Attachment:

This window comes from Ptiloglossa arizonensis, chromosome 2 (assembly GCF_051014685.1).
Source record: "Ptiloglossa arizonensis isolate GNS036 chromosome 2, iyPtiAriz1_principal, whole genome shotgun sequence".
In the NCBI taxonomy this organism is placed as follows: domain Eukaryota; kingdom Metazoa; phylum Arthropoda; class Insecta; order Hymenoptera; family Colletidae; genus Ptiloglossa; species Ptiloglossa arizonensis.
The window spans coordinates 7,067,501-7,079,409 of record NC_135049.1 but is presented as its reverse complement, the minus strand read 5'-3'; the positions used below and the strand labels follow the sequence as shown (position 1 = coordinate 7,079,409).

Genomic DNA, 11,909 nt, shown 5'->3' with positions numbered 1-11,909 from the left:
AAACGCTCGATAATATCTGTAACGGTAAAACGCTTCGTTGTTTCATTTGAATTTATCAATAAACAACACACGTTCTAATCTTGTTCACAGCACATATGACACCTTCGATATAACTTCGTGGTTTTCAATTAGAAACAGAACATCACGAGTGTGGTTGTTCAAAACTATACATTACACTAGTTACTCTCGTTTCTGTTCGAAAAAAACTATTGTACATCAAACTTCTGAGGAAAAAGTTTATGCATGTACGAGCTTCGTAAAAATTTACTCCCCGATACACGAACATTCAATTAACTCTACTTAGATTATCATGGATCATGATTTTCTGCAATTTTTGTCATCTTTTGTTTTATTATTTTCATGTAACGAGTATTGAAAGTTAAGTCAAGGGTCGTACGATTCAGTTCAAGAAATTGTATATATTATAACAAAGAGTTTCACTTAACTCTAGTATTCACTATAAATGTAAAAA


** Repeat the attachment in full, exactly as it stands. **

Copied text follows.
This window comes from Ptiloglossa arizonensis, chromosome 2 (assembly GCF_051014685.1).
Source record: "Ptiloglossa arizonensis isolate GNS036 chromosome 2, iyPtiAriz1_principal, whole genome shotgun sequence".
In the NCBI taxonomy this organism is placed as follows: domain Eukaryota; kingdom Metazoa; phylum Arthropoda; class Insecta; order Hymenoptera; family Colletidae; genus Ptiloglossa; species Ptiloglossa arizonensis.
The window spans coordinates 7,067,501-7,079,409 of record NC_135049.1 but is presented as its reverse complement, the minus strand read 5'-3'; the positions used below and the strand labels follow the sequence as shown (position 1 = coordinate 7,079,409).

Genomic DNA, 11,909 nt, shown 5'->3' with positions numbered 1-11,909 from the left:
AAACGCTCGATAATATCTGTAACGGTAAAACGCTTCGTTGTTTCATTTGAATTTATCAATAAACAACACACGTTCTAATCTTGTTCACAGCACATATGACACCTTCGATATAACTTCGTGGTTTTCAATTAGAAACAGAACATCACGAGTGTGGTTGTTCAAAACTATACATTACACTAGTTACTCTCGTTTCTGTTCGAAAAAAACTATTGTACATCAAACTTCTGAGGAAAAAGTTTATGCATGTACGAGCTTCGTAAAAATTTACTCCCCGATACACGAACATTCAATTAACTCTACTTAGATTATCATGGATCATGATTTTCTGCAATTTTTGTCATCTTTTGTTTTATTATTTTCATGTAACGAGTATTGAAAGTTAAGTCAAGGGTCGTACGATTCAGTTCAAGAAATTGTATATATTATAACAAAGAGTTTCACTTAACTCTAGTATTCACTATAAATGTAAAAA